Friday, September 23, 2011

Nursing Care Plan For Acute Head Injury

Acute head injury result from a trauma to the head leading to brain injury or bleeding within the brain, It's can make edema and hypoxia. Head injury cases is the leading cause of death in the first four decades of life. A head injury also called Traumatic Brain Injury (TBI) is classified by brain injury type; fracture, hemorrhage (epidural, subdural, intracerebral or subarachnoid) and trauma.

The management or nursing care plan (NCP) for patient with an acute head injury are divided on the several levels including prevention, pre-hospital care, immediate hospital care, acute hospital care, and rehabilitation.

In order to give accurate nursing care plan to the patients, The nurses should understand the principles behind medical treatments. It focuses on the evidence based practice that nurses use in assessing, intervening and managing a severe head injury.
A. Assessment Findings on Acute Head Injury

Possible causes of acute head injury are assault, automobile accident, blunt trauma, fall and penetrating trauma. The medical team should be perform serious and critical care to handle this cases, So that they can finding correct assessment may happened to the patients such as:
  • Disorientation to time, place or person
  • Unequal pupil size, loss of pupillary reaction
  • Decreased LOC
  • Paresthesia
  • Otorrhea, rhinorea, frequent swallowing.
To quickly asses a patient's level of consciousness and to uncover baseline change, use the Glasgow Coma Scale. If the patient has already applied with an endotracheal tube and can't response verbally, use the abbreviation "T" score.


B. Diagnostic Evaluation for Acute Head Injury

The doctors are who responsible to the patient in the emergency department, they will order some examination trough CT scan or MRI (possible for hemorrhage, cerebral edema, or shift of midline structure), EEG (may reveal seizure activity), ICP monitoring (possible increased of ICP) and skull X-ray (may be fracture).


C. Nursing Diagnose in Acute Head Injury

  • Ineffective tissue perfusion (cerebral)
  • Risk for Injury
  • Decreased intracranial adaptive capacity.

D. Treatment of Acute Head Injury

  • Cervical collar (until neck injury is ruled out)
  • Craniotomy; surgical incision into te cranium (may be necessary to evacuate a hematoma or evacuate contents to make room for swelling to prevent herniation)
  • Oxygen (O2) Therapy; intubation and mechanical ventilation (to provide controlled hyperventilation to decrease elevate ICP)
  • Restricted oral intake for 24 to 48 hours
  • Ventriculostomy; insertion of a drain into the ventricles (to drain CSF in the presence of hydrocephalus, which may occur as a result of head injury; can also be used to monitor ICP).

E. Drug Therapy Options for Head Injury Cases
  • Analgesic; codein phosphate
  • Anesthetic; Lidocin (Xylocaine)
  • Anticonvulsant; Phenytoin (Dilantin)
  • Barbiturate; pentobarbital (Nembutal), if unable to control ICP with diuresis
  • Diuretic; mannitol (Osmitrol), furosemide (Lasic) to combat cerebral edema
  • Dopamine (Intropin) to maintain cerebral perfusion pressure above 50 mmHg (if blood pressure is low and ICP is elevated)
  • Glucocorticoid; dexamethasone (Decadron) to reduce cerebral edema
  • Histamin-2 (H2) receptor antagonist such as cimetidine (tagamet), ranitidine (Zantag), famotidine (Pepcid), nizatidine (Axid)
  • Mucosal barriel fortifier; sucralfate (Carafate)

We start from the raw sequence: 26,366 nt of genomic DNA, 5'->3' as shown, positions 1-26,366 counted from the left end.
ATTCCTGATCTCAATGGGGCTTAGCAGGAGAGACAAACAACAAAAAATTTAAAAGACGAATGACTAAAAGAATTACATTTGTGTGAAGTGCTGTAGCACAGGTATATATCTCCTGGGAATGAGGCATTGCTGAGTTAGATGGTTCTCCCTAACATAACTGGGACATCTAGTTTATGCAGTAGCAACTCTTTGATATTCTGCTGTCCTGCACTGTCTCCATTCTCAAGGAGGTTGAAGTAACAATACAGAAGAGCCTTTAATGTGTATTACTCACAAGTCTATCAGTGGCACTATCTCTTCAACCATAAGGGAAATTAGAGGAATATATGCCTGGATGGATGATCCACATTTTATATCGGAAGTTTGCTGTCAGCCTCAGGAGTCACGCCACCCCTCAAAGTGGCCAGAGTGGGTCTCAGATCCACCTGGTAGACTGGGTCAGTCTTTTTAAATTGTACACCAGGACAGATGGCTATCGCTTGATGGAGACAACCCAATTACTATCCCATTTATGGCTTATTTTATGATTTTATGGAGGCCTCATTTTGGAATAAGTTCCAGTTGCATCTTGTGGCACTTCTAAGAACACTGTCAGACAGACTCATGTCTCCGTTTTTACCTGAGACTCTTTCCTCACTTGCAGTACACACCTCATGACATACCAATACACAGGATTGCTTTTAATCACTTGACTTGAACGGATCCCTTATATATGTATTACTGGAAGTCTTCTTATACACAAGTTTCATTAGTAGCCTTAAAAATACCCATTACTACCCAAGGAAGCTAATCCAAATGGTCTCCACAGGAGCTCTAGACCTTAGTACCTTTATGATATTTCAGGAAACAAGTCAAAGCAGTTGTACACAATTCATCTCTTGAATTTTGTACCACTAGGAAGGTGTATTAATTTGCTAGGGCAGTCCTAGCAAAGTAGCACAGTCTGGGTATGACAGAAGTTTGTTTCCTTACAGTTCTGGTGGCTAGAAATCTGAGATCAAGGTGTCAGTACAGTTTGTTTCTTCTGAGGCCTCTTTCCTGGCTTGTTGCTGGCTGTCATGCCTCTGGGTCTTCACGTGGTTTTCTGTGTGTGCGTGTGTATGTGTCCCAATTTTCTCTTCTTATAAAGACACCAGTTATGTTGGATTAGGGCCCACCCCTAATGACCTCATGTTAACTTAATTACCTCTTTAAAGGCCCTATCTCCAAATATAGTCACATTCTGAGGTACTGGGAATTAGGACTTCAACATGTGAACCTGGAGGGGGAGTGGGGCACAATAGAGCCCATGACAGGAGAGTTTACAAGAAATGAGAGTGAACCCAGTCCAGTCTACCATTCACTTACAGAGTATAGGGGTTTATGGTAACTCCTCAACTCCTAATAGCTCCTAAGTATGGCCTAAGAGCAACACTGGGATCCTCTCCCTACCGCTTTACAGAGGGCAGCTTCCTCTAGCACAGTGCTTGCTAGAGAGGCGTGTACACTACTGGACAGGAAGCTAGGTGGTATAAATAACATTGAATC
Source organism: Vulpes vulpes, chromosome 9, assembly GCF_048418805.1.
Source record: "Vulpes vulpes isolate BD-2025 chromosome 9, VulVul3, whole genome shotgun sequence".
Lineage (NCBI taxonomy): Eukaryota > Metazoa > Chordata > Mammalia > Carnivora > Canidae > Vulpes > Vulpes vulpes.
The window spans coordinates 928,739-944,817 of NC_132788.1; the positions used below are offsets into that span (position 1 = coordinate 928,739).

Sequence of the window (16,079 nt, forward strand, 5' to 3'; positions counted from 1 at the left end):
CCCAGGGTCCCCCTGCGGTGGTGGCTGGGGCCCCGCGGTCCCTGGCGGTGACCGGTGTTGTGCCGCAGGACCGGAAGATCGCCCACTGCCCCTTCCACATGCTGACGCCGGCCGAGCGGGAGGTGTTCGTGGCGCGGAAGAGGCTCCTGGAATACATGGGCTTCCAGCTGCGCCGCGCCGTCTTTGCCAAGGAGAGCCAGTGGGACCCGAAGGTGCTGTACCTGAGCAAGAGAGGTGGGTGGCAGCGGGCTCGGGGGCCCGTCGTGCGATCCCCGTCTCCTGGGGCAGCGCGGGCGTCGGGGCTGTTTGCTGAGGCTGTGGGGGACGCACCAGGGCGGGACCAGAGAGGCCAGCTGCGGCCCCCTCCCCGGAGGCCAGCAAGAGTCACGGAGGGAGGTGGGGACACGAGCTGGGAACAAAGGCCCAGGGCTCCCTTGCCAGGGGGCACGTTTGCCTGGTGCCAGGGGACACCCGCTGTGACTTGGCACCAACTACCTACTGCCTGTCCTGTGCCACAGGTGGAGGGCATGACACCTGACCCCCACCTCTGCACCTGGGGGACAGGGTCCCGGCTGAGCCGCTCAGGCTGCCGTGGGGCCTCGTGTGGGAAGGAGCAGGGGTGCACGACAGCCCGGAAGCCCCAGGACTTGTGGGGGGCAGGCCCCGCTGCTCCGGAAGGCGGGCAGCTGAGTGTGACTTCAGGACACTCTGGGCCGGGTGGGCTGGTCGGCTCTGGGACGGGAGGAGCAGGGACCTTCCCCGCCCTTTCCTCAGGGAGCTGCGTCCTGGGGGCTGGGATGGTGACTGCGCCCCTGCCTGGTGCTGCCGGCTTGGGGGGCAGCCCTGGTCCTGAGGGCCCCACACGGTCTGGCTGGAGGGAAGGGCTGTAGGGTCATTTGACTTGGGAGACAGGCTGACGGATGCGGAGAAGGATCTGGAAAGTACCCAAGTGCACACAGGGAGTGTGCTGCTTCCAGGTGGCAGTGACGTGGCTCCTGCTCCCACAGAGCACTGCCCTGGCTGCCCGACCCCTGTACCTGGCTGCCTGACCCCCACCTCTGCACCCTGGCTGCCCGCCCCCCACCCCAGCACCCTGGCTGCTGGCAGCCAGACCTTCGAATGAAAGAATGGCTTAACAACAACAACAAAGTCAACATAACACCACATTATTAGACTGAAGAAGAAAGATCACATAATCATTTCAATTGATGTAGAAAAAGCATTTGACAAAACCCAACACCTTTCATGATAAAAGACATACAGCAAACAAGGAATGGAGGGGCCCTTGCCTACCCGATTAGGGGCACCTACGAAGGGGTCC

• Posterior pituitary : vasopressin (Pitressin) if client develops diabetes insipidus.

F. Planing and Goal on Nursing Care Plan
  • The patient will have improved cerebral perfusion
  • The patient will have decreased ICP
  • The patient will have remain free from injury.

G. Implementation of Nursing Care Plan Procedure
  1. Assest neurologic and respiratory status to monitor for sign of increased ICP and respiratory distress
  2. Monitor and record vital sign and intake and output, hemodynamic variables, ICP, cerebral perfusion pressure, specific gravity, laboratory studies, and pulse oximetry to detect early sign of compromise.
  3. Observe for sign of increasing ICP to avoid treatment delay and prevent neurologic compromise
  4. Assess for CSF leak as evidenced by otorhea or rinorrhea. CSF leak could leave the patient at risk for infection
  5. Assess for pain. Pain may cause anxiety and increase ICP
  6. Check cough and gag reflex to prevent aspiration
  7. Check for sign of diabetes insipidus (low urine specific gravity, high urine output) to maintain hydration
  8. Administer I.V fluids to maintain hydration
  9. Administer Oxygen to maintain position and patency of endotracheal tube if present, to maintain airway and hyperventilate the patient and to lower ICP
  10. Provide suctioning; if patient is able, assist with turning, coughing, and deep breating to prevent pooling of secretions
  11. Maintain postion, patency and low suction of NGT to prevent vomiting
  12. Maintain seizure precautions to maintain patient safety
  13. Administer medication as prescription to decrease ICP and pain
  14. Allow a rest period between nursing activities to avoid increase in ICP
  15. Encourage the patient to express feeling about changes in body image ot allay anxiety
  16. Provide appropriate sensory input and stimuli with frequent reorientation to foster awarness of the environtment
  17. Provide means of communication, such as a communcation board to prevent anxiety
  18. Provide eye, skin, and mouth care to prevent tissue damage
  19. Turn the patient every 2 hours or maintain in a rotating bed if condition allows to prevent skin breakdown.

H. Evaluation of Goals in the Nursing Care Plan
  • The patient has improved LOC
  • The patient hasdoest not exhibit signs of increased ICP
  • The patient hasremains free from injury

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